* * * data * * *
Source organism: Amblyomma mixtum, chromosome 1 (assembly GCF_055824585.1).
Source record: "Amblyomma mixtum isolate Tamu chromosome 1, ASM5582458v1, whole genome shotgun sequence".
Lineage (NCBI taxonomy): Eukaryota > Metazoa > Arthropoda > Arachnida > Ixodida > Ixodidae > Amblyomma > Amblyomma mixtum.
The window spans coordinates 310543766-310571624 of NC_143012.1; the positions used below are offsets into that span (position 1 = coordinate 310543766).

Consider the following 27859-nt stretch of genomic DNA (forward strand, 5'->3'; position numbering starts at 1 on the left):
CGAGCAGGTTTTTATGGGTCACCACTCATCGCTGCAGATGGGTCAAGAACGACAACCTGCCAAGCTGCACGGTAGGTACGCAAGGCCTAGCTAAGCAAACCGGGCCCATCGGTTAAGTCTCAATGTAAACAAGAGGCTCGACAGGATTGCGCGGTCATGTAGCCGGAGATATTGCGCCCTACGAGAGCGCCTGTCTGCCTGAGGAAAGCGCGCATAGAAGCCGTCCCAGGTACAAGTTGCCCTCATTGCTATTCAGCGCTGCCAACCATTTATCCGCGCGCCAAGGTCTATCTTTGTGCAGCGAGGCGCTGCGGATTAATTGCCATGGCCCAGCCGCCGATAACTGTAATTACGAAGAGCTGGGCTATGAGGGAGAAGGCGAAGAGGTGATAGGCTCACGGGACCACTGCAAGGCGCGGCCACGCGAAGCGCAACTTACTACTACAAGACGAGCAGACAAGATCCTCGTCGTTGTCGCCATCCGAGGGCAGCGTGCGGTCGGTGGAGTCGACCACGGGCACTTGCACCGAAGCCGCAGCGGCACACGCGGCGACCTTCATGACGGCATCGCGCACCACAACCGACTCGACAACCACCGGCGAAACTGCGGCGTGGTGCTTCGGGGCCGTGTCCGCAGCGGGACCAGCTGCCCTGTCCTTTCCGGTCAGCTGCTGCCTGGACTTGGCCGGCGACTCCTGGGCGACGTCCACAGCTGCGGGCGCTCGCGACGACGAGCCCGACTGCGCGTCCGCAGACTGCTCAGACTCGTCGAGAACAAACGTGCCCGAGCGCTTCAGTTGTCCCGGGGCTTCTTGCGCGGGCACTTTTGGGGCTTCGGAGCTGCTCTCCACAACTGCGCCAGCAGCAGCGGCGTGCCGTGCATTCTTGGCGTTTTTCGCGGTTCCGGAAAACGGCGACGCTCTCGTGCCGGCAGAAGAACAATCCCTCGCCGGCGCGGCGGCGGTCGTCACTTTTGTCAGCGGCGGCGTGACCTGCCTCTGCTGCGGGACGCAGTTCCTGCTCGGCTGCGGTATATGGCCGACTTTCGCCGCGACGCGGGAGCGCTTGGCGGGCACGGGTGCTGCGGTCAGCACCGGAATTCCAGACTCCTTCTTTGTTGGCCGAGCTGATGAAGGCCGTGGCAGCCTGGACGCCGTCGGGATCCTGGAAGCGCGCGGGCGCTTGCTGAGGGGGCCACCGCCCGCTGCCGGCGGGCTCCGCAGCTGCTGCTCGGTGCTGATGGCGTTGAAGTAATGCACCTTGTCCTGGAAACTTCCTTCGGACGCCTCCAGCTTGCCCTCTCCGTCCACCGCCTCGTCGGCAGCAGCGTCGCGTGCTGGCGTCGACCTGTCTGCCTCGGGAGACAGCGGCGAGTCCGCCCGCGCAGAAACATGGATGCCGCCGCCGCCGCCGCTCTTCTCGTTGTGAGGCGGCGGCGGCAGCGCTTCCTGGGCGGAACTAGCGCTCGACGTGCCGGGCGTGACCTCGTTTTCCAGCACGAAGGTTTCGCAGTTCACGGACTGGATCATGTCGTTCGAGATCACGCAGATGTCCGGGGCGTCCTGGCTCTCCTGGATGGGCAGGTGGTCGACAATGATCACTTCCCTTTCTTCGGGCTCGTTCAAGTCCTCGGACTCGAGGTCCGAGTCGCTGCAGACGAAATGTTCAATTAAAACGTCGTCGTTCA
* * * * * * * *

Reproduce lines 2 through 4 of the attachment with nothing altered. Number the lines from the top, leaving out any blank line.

Source record: "Amblyomma mixtum isolate Tamu chromosome 1, ASM5582458v1, whole genome shotgun sequence".
Lineage (NCBI taxonomy): Eukaryota > Metazoa > Arthropoda > Arachnida > Ixodida > Ixodidae > Amblyomma > Amblyomma mixtum.
The window spans coordinates 310543766-310571624 of NC_143012.1; the positions used below are offsets into that span (position 1 = coordinate 310543766).